The country on Wednesday (July 15) recorded 29,429 COVID-19 cases, the highest single-day surge so far, taking its total infections to 9,36,181 while the death toll rose to 24,309 with 582 new fatalities, as per Union Health Ministry data.
This is the fourth consecutive day that has seen cases rise by more than 28,000.
The number of recoveries stands at 5,92,031, while there are 3,19,840 active cases of coronavirus infection in the country.
“Thus, around 63.24 per cent of patients have recovered so far,” an official told PTI.
The health ministry on Tuesday had asserted that the growth rate of COVID-19 infections has, however, seen a slump if compared to that in March.
“If we see in the month of March, the daily growth rate of COVID-19 cases was 31.28 per cent, in May it was 9.27 per cent and further reduced to 4.82 per cent in May end and if we see the figures of July 12, the growth rate for newer cases is at 3.24 per cent. There is a progressive decline in the daily growth rate of new cases,” Hindustan Times quoted Rajesh Bhushan, the health ministry’s officer on special duty as saying.
While Maharashtra and Tamil Nadu have 50 per cent of the active cases, Delhi, Karnataka, Andhra Pradesh, Uttar Pradesh, West Bengal, Telangana, Gujarat and Assam have 36 per cent of the active cases, the report said.
While Maharashtra has reported the highest number of cases (2,67,665), Mumbai which logged in 6,741 new cases on Tuesday, is expected to touch the 1 lakh-mark by the end of this week, reports said. The fatality rate in the state, however, has come down from 4.5 per cent to 4 per cent.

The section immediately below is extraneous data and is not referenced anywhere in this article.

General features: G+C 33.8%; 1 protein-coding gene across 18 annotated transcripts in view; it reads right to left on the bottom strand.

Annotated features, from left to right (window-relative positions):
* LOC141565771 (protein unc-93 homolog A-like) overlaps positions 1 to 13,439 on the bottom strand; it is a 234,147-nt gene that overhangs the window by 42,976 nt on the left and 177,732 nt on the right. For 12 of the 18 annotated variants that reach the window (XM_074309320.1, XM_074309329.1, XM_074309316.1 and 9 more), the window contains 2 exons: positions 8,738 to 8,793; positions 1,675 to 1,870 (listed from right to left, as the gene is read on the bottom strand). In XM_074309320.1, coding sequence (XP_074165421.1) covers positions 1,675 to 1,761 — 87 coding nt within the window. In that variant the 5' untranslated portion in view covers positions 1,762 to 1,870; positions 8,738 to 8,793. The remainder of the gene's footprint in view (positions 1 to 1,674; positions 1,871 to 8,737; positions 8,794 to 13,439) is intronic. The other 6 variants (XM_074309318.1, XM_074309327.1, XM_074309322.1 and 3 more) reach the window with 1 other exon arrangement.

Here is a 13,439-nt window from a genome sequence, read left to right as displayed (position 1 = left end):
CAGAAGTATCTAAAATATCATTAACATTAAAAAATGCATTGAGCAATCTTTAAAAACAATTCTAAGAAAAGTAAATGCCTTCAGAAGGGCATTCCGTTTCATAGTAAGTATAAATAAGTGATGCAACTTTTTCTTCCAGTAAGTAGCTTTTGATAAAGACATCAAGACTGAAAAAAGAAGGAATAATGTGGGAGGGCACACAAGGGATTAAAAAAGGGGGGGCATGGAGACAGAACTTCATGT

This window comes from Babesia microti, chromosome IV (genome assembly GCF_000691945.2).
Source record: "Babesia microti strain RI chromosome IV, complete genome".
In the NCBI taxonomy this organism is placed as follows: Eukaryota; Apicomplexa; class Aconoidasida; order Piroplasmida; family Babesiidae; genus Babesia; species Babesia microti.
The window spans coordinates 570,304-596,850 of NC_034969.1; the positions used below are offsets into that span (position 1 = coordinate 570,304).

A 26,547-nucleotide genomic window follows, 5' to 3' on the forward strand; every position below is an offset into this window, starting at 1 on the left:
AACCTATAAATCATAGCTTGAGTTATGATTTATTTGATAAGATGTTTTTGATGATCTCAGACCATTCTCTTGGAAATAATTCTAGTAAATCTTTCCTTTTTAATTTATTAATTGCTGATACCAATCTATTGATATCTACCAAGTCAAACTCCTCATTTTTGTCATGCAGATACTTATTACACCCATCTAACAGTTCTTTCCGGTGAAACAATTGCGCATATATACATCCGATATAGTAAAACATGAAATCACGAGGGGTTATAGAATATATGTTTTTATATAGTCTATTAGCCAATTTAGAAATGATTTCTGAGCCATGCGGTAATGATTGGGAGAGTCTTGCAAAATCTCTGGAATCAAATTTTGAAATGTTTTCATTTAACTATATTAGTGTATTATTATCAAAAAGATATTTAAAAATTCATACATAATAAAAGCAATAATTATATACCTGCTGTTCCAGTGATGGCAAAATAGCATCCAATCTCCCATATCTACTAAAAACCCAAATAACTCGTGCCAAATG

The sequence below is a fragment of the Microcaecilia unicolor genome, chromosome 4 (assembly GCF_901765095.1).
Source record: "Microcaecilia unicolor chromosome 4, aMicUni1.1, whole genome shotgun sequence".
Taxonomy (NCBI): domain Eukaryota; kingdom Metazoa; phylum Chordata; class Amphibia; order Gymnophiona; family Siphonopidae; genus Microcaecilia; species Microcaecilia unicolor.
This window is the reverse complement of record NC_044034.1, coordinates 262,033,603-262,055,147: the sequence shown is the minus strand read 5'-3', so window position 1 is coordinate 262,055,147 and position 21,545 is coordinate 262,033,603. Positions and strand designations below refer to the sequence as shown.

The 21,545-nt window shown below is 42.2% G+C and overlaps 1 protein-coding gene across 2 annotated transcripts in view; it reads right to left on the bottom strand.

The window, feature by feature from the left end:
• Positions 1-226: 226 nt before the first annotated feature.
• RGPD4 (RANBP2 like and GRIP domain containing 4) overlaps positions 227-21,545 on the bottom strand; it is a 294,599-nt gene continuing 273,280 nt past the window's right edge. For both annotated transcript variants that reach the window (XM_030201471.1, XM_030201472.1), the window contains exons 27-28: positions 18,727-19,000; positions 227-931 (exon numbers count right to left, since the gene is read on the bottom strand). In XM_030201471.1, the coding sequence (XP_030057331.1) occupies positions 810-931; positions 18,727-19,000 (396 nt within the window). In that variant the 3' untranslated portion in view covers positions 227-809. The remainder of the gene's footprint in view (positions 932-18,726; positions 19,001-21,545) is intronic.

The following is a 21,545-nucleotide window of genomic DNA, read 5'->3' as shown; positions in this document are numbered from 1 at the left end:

In view of the rise in cases, various state governments have imposed lockdowns. While West Bengal has extended lockdown in 605 containment zones till July 19, Bihar has ordered a complete weeklong lockdown from July 16. The Tripura government too has imposed a weeklong complete lockdown within 1 km in rural areas and 0.5 km in urban areas along its border with Bangladesh from July 17.
In terms of cases, Maharashtra is followed by Tamil Nadu at 1,47,324, Delhi at 1,15,346, Karnataka at 44,077, Gujarat at 43,637, Uttar Pradesh at 39,724 and Telangana at 37,745. The number of COVID-19 cases has gone up to 33,019 in Andhra Pradesh, 32,838 in West Bengal, 25,571 in Rajasthan, 22,628 in Haryana, 19,284 in Bihar and 19,005 in Madhya Pradesh. Assam has instances of 17,807 infections, Odisha 14,280 and Jammu and Kashmir 11,173 cases. Punjab has reported 8,511 novel coronavirus infections so far, while Kerala has 8,930 cases.
“Our figures are being reconciled with the ICMR,” the ministry said, adding that 1,524 cases are being reassigned to states.
Of the 582 deaths reported in the last 24 hours, 213 are from Maharashtra, 85 from Karnataka, 67 from Tamil Nadu, 43 from Andhra Pradesh, 35 from Delhi, 28 from Uttar Pradesh, 24 from West Bengal, 14 each from Bihar and Gujarat, 10 each from Madhya Pradesh and Telangana. Punjab has reported nine fatalities followed by Jammu and Kashmir with eight, Assam, Haryana and Odisha four each, Jharkhand three, Chandigarh two while Arunachal Pradesh, Chhattisgarh, Goa, Kerala and Uttarakhand have one death each.
According to the ICMR, a cumulative total of 1,24,12,664 samples have been tested up to July 14 with 3,20,161 samples being tested on Tuesday. Of the total 24,309 deaths reported so far,
Maharashtra accounted for the highest 10,695 fatalities followed by Delhi with 3,446 deaths, Gujarat 2,069, Tamil Nadu 2,099, Uttar Pradesh 983, West Bengal 980, Karnataka 842, Madhya Pradesh 673 and Rajasthan 525. So far 408 people have died of COVID-19 in Andhra Pradesh each, 375 in Telangana, 312 in Haryana, 213 in Punjab, 195 in Jammu and Kashmir, 174 in Bihar, 74 in Odisha, 50 in Uttarakhand, 40 in Assam, 36 in Jharkhand and 34 in Kerala. Chhattisgarh has registered 20 deaths, Puducherry and Goa 18 each, Himachal Pradesh 11, Chandigarh 10, Arunachal Pradesh three, Meghalaya and Tripura two each and Ladakh and Dadra and Nagar Haveli and Daman and Diu together have reported one fatality each. The Health Ministry stressed that more than 70 per cent of the deaths occurred due to comorbidities.
(With inputs from agencies)